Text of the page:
35 years ago, on 26 September 1983, the world was saved from potential nuclear disaster, but few people today know about the man who saved it.
In the early hours of the morning, the Soviet Union's early-warning systems detected an incoming missile strike from the United States. Computer readouts suggested several missiles had been launched.
The Soviet government’s policy in the event of a US nuclear attack was to launch an immediate and all-out retaliatory strike in accordance with the principle of Mutually Assured Destruction.
But duty officer Stanislav Petrov - whose job it was to register apparent enemy missile launches - decided not to report them to his superiors, and instead dismissed them as a false alarm.
This was a breach of his instructions, a dereliction of duty. The safe thing to do would have been to pass the responsibility on, to refer up, but his decision may have saved the world.
"I had all the data [to suggest there was an ongoing missile attack]. If I had sent my report up the chain of command, nobody would have said a word against it." he said in an interview to the BBC 30 years after that overnight shift.
"There was no rule about how long we were allowed to think before we reported a strike. But we knew that every second of procrastination took away valuable time; that the Soviet Union's military and political leadership needed to be informed without delay. All I had to do was to reach for the phone; to raise the direct line to our top commanders - but I couldn't move. I felt like I was sitting on a hot frying pan".
Lieutenant Colonel Stanislav Petrov during his active duty years.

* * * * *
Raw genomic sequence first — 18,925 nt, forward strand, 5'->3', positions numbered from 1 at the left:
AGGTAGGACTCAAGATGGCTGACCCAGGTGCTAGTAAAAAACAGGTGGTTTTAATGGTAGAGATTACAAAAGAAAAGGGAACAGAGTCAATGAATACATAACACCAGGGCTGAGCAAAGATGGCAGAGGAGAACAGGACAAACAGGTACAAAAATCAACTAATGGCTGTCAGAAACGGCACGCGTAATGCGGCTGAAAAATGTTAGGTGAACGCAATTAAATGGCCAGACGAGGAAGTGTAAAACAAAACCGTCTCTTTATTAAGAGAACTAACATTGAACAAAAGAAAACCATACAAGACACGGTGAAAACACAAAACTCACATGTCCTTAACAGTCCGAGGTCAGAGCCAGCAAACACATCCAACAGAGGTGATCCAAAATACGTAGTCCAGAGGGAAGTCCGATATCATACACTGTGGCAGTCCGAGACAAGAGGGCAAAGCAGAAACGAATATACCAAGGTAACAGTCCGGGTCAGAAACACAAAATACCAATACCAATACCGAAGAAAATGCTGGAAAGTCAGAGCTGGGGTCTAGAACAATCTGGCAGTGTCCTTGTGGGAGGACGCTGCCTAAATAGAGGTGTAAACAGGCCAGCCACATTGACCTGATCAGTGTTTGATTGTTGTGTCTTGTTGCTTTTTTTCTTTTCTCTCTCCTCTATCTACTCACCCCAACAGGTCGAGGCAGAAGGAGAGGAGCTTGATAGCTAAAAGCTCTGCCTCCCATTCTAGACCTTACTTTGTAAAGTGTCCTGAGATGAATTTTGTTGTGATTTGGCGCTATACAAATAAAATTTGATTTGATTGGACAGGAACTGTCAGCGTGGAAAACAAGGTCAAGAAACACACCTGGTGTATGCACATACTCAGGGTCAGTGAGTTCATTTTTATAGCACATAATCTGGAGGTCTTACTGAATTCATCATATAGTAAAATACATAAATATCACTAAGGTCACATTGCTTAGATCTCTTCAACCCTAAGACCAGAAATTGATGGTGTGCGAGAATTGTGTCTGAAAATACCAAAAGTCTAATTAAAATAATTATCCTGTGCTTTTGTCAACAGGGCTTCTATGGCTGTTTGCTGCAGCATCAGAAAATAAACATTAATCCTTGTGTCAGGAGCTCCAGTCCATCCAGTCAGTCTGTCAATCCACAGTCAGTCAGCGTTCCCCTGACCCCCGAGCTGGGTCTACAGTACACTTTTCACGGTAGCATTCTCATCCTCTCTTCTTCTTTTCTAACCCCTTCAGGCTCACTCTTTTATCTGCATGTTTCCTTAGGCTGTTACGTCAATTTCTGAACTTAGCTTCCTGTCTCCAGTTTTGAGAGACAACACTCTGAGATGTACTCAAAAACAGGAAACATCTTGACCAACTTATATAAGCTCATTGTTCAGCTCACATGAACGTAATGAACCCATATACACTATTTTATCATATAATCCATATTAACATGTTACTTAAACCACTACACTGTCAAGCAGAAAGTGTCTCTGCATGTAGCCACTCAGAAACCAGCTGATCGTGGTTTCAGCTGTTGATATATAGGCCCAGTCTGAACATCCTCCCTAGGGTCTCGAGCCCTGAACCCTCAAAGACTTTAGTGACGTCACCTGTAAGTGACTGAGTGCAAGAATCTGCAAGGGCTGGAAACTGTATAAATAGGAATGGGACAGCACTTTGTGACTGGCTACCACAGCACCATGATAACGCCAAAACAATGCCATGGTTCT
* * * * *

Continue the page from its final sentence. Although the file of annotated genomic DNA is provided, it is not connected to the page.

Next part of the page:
Although the nature of the alert seemed to be abundantly clear, Mr Petrov had some doubts. A group of satellite radar operators told him they had registered no missiles, but those people were only a support service.
The protocol said, very clearly, that the decision had to be based on computer readouts, and that decision rested with him, the duty officer. But what made him suspicious was just how strong and clear that alert was.
He had just minutes to decide whether to assess the attack as genuine and inform the Kremlin that the United States was starting World War Three - or tell his commanders that the Soviet Union's early warning system was faulty. Guessing that a genuine American attack would have involved hundreds of missiles, he put the alarm down to a computer malfunction.
Mr Petrov called the duty officer in the Soviet army's headquarters and reported a system malfunction.
Lt Col Petrov was vindicated when an internal investigation following the incident concluded that Soviet satellites had mistaken sunlight reflected on clouds for rocket engines.
He kept silent about the incident for 10 years. "I thought it was shameful for the Soviet army that our system failed in this way." he says. But, after the collapse of the Soviet Union, the story did get into the press.
Mr Petrov received several international awards, but he never thought of himself as a hero.
"That was my job", he said. "But they were lucky it was me on shift that night."
Indeed the whole world was "lucky" that duty officer Stanislav Petrov was on the job on that fateful day in 1983, otherwise, nuclear war might have broke out between the US and the USSR and the whole world would have turned into nuclear wasteland.
Stanislav Petrov passed away on May 19, 2017.